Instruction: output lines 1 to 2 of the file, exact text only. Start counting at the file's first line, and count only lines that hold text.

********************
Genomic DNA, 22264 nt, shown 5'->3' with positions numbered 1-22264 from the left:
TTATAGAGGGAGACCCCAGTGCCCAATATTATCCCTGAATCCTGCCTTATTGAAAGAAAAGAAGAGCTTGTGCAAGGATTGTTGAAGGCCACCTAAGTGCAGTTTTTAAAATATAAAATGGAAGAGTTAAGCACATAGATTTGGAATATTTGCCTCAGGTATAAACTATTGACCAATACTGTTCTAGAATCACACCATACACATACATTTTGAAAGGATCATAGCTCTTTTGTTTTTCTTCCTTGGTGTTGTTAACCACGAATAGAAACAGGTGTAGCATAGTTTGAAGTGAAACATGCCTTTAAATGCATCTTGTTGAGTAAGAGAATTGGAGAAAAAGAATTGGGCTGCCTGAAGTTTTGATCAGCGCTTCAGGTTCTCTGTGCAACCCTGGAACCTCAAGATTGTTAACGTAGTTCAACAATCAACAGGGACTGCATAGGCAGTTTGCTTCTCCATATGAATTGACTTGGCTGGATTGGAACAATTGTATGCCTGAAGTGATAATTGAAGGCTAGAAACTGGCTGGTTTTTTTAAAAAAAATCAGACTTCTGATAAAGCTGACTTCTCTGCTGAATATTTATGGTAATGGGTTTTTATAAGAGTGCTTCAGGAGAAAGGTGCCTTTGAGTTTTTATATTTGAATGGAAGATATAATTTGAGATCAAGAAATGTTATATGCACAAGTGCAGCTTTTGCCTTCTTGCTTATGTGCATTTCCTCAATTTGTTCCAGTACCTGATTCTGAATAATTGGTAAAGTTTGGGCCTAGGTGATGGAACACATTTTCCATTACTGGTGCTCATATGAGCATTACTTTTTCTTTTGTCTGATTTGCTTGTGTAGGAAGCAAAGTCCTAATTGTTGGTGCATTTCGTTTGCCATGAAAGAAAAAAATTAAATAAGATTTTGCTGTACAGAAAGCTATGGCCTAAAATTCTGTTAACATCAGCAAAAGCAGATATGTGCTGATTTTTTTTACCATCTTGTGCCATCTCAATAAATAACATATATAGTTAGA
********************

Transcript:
Genomic DNA, 22264 nt, shown 5'->3' with positions numbered 1-22264 from the left:
TTATAGAGGGAGACCCCAGTGCCCAATATTATCCCTGAATCCTGCCTTATTGAAAGAAAAGAAGAGCTTGTGCAAGGATTGTTGAAGGCCACCTAAGTGCAGTTTTTAAAATATAAAATGGAAGAGTTAAGCACATAGATTTGGAATATTTGCCTCAGGTATAAACTATTGACCAATACTGTTCTAGAATCACACCATACACATACATTTTGAAAGGATCATAGCTCTTTTGTTTTTCTTCCTTGGTGTTGTTAACCACGAATAGAAACAGGTGTAGCATAGTTTGAAGTGAAACATGCCTTTAAATGCATCTTGTTGAGTAAGAGAATTGGAGAAAAAGAATTGGGCTGCCTGAAGTTTTGATCAGCGCTTCAGGTTCTCTGTGCAACCCTGGAACCTCAAGATTGTTAACGTAGTTCAACAATCAACAGGGACTGCATAGGCAGTTTGCTTCTCCATATGAATTGACTTGGCTGGATTGGAACAATTGTATGCCTGAAGTGATAATTGAAGGCTAGAAACTGGCTGGTTTTTTTAAAAAAAATCAGACTTCTGATAAAGCTGACTTCTCTGCTGAATATTTATGGTAATGGGTTTTTATAAGAGTGCTTCAGGAGAAAGGTGCCTTTGAGTTTTTATATTTGAATGGAAGATATAATTTGAGATCAAGAAATGTTATATGCACAAGTGCAGCTTTTGCCTTCTTGCTTATGTGCATTTCCTCAATTTGTTCCAGTACCTGATTCTGAATAATTGGTAAAGTTTGGGCCTAGGTGATGGAACACATTTTCCATTACTGGTGCTCATATGAGCATTACTTTTTCTTTTGTCTGATTTGCTTGTGTAGGAAGCAAAGTCCTAATTGTTGGTGCATTTCGTTTGCCATGAAAGAAAAAAATTAAATAAGATTTTGCTGTACAGAAAGCTATGGCCTAAAATTCTGTTAACATCAGCAAAAGCAGATATGTGCTGATTTTTTTTACCATCTTGTGCCATCTCAATAAATAACATATATAGTTAGA